It’s also encrypted end-to-end. The one huge red flag that’s missing from the RCS spec is encryption. In 2018, that’s a massive hole in the spec. Five years ago, when RCS was being branded as Joyn and just starting to roll out in parts of Europe and South America, that might have been less of a big deal. But now that Signal is the gold standard for consumer secure messaging, and now that WhatsApp has become the dominant presence as a cross-platform solution using Signal’s encryption, it’s hard to make the case for an open standard that has no encryption offering of its own and no obvious way to piggyback one on there.

But then, just letting WhatsApp be the answer for everyone isn’t a big help either. Yes, it’s featureful and cross-platform and encrypted and used everywhere in the world except China (of which more later, probably), but it’s also a wholly owned and operated subsidiary of Facebook, the world’s most untrustworthy tech company. They were doing pretty good and actually charging money for their service, a slick $1 a year, but now they apparently have no clear plan to monetize…although you know Facebook isn’t going to let that lie. 

So what happens? Now we have an open standard – albeit one being driven heavily by a single company trying to patch its one big flaw – but missing the thing that makes it most reliable. But having an standard-based approach not controlled by a single company – even if it’s Apple or OpenWhisper – is far more desirable. But encryption is indispensable in 2018.

If ifs and buts were bros with nuts we’d all be running vasectomy clinics.

Speaking of things kept safe in the groin region, this is where I reluctantly admit that while the iPhone X has been mostly successful, and capable of displacing most every other device, it’s still just too unwieldy to use without both hands. Which is annoying. Until the iPhone 6 was foisted on me in 2014 to replace a thoroughly-compromised Verizon-spec iPhone 5 (never ever get a mobile phone from Verizon, the end), mobile phones meant a one-handed device, even my bulky Nokia 6620 or SonyEricsson P800. But the iPhone 6 was just a hair too big, which is why I raced to the SE as soon as I could and never looked back. A one-handed phone means you don’t need the Apple Watch for a remote control; it’s small enough that you can pull it out for ApplePay and notifications and such. 

And now my attempts to wish an iPhone SE2 into existence seem to be coalescing – right now, today, the Great Mentioner seems to think the iPhone 7 chipset (complete with no headphone jack) will find its way into the body of the SE. Same camera, same TouchID, same 4-inch screen. Maybe more waterproof. Maybe (MAYBE) wireless charging. Almost certainly a larger battery. Almost certainly no FaceID or 3DTouch or Animoji. The battery life from the 6S to the 7 was about the same, so not expecting any great improvement there, but the SE had fabulous battery as is. A price point a little higher is being kicked around – maybe $500 or so, maybe by Memorial Day sometime.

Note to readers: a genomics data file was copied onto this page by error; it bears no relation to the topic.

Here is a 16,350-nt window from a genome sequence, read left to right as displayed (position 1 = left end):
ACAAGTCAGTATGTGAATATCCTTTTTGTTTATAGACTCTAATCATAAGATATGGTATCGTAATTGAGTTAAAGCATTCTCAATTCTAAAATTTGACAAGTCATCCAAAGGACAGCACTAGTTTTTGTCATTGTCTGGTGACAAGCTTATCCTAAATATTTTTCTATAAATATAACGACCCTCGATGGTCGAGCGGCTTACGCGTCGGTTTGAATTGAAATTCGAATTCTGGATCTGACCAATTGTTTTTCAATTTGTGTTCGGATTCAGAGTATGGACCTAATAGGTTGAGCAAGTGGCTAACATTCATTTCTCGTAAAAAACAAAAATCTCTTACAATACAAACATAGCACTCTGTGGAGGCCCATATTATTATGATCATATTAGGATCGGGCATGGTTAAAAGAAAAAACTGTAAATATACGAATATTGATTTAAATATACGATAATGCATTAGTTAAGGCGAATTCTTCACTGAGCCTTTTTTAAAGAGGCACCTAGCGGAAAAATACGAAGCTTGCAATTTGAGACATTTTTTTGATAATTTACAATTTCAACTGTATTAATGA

And I think I would go for it, probably trading in my existing SE for credit and just eating the rest. Warranty refreshed, probable lifespan of updates refreshed – it’s all about the promise of needing a one-handed travel-ready phone able to go off to London or Bangkok or Geneva at the drop of a hat, a phone that needs to have WhatsApp and Signal enabled and work with Oyster card readers as readily as the touchless payment terminal at Boots. It’s another artifact of the life I aspire to have, someday, when there’s actual retirement and ready money. Which makes it a figment of my imagination, obviously…but it’s a figment I can actually purchase and pull into the real world, like my Ricksons or the Ebbets Field cap.

So…I’m gonna.

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The Timeline

So I spent the better part of an afternoon working on the timeline of the Marvel Cinematic Universe. Amazingly, almost everything fits on a relative scale and is pretty easy to figure out, but connecting it to an actual chronological date is a tougher lift. 

More or less, it looks like this, where variable X is the year in which Avengers takes place: 


(X – 1.5) Iron Man 

(X -1) Iron Man 2, Hulk, Thor 

{X-1 to X?} Doctor Strange – before Thor: Ragnarok, possibly before CA:CW?

(X) – Avengers –  Before Christmas 2012

[(2012) Iron Man 3 - after Avengers]

(X+1) Thor: The Dark World – after Avengers, before both CA:WS and GotG

(X+2) CA: Winter Soldier 

[(2014) Guardians of the Galaxy]
[(2014) Guardians of the Galaxy 2] 

(X+4?) Avengers: Age of Ultron – between CA:TWS and Ant-Man

(X+4.5?) Ant-Man – between AoU and CA:CW?

(X+6)  Thor:Ragnarok – 2 years after AoU (Hulk has been Hulk for two years)

(X+???) CA: Civil War (see below)
  
(X+8) Spider-Man: Homecoming –  3-6 months after CA:CW

(X+8)   Black Panther – after CA:CW

 

So here’s the thing: